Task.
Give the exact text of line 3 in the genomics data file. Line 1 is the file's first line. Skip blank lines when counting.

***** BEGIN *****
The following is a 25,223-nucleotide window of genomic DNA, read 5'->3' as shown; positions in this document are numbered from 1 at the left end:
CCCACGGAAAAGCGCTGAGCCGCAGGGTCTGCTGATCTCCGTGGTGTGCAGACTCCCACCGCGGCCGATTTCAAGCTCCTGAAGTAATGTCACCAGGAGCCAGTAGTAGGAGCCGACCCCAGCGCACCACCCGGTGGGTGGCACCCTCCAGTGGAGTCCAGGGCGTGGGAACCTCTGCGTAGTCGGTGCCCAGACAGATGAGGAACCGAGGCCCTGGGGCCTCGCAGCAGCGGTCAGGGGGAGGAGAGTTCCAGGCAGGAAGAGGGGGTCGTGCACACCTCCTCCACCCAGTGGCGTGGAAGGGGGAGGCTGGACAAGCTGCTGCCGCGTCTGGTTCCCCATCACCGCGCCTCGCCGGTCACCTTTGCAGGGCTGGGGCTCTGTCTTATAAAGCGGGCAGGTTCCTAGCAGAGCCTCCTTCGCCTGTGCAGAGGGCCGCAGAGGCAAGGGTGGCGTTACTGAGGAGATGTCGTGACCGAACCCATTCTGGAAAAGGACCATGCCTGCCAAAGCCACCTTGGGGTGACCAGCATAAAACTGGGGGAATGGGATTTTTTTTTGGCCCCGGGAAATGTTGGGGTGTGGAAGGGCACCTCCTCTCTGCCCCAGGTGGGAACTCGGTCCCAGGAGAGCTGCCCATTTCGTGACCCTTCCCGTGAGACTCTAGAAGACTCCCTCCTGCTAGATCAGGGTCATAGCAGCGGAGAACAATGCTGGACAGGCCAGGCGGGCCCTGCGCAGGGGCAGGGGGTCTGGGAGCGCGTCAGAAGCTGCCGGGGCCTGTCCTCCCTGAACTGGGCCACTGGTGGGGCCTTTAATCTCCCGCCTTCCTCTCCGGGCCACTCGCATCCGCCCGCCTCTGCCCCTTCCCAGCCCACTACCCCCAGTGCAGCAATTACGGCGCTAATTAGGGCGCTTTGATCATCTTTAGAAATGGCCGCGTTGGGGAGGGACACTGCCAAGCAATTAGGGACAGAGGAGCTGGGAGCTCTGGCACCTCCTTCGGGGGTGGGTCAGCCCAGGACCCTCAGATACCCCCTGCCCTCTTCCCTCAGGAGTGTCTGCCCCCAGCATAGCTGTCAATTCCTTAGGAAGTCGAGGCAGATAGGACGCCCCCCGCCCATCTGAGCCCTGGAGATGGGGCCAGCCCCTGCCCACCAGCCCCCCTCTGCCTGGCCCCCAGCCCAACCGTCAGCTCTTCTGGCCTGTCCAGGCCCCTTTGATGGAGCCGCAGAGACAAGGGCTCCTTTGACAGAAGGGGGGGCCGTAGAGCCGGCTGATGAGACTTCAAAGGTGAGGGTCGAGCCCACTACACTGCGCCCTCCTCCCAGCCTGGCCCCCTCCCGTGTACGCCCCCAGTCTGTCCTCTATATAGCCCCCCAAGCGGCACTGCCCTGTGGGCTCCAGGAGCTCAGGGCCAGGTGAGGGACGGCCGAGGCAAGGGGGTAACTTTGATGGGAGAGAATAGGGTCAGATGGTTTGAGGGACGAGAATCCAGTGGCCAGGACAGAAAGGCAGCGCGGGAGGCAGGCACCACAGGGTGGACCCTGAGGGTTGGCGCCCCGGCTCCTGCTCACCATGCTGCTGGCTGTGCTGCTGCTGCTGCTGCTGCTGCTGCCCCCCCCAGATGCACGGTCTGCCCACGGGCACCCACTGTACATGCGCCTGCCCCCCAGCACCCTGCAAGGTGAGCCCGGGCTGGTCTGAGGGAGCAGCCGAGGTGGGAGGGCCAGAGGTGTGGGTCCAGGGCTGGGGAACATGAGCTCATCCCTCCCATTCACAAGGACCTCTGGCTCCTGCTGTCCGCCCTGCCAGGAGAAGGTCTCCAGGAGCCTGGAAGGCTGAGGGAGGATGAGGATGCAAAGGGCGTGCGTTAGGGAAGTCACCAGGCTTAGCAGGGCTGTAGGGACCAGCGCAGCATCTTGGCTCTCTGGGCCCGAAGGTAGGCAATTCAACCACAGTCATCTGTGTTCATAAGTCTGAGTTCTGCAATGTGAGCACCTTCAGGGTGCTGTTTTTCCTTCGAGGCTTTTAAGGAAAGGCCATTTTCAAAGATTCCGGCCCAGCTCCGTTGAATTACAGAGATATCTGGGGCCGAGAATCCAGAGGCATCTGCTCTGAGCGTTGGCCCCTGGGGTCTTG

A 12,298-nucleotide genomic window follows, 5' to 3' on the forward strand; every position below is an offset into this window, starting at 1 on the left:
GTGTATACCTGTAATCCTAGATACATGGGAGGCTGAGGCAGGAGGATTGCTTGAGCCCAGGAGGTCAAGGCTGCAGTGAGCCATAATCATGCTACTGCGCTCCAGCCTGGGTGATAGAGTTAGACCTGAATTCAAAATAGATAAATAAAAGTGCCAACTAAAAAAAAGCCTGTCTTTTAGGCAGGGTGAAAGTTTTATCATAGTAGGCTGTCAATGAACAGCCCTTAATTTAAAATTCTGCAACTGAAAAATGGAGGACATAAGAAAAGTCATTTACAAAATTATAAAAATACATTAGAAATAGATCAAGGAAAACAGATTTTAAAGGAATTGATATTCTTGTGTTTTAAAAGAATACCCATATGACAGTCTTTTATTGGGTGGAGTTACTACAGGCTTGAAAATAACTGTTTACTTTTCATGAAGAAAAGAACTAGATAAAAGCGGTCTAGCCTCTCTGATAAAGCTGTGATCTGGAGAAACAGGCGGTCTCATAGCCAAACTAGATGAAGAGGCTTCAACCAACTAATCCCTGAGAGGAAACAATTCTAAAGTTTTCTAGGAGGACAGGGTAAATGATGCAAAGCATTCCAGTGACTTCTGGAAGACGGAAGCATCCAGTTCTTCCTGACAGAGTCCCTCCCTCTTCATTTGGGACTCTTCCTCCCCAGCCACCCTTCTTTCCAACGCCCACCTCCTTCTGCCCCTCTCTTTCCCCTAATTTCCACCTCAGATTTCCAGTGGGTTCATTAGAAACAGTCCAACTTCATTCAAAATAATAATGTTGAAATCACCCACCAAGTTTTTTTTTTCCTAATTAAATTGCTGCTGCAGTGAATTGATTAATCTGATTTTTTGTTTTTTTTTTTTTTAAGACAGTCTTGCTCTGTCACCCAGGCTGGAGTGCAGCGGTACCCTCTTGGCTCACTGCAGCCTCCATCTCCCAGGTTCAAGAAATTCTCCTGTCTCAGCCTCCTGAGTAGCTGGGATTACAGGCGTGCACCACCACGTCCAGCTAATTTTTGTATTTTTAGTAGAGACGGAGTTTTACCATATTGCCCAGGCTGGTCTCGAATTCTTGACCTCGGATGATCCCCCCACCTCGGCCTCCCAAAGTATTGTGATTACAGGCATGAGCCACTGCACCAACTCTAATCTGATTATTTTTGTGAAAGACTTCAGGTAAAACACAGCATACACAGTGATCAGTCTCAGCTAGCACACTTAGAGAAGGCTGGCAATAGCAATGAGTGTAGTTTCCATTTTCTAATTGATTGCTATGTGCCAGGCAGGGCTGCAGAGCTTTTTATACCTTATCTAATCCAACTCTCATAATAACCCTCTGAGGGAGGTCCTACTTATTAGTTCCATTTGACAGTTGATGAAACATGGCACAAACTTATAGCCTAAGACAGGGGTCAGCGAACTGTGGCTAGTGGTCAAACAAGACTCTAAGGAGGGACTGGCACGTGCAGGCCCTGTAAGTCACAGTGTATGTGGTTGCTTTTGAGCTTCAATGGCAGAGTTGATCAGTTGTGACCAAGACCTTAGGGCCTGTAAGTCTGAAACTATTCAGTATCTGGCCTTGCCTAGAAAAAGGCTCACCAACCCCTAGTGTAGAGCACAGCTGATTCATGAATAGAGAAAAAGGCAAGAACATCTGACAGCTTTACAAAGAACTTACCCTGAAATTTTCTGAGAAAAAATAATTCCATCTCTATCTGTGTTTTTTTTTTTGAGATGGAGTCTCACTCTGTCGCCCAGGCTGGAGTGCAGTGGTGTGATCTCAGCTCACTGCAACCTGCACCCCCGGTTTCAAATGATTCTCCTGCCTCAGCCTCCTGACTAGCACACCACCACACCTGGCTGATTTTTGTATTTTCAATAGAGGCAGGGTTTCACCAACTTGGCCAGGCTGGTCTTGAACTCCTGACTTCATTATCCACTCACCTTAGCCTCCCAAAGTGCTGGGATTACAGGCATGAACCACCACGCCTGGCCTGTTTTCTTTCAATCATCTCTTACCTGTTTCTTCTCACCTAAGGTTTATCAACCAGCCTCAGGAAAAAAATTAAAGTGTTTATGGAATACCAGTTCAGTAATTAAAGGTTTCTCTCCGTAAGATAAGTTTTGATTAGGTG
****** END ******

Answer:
A 12,298-nucleotide genomic window follows, 5' to 3' on the forward strand; every position below is an offset into this window, starting at 1 on the left: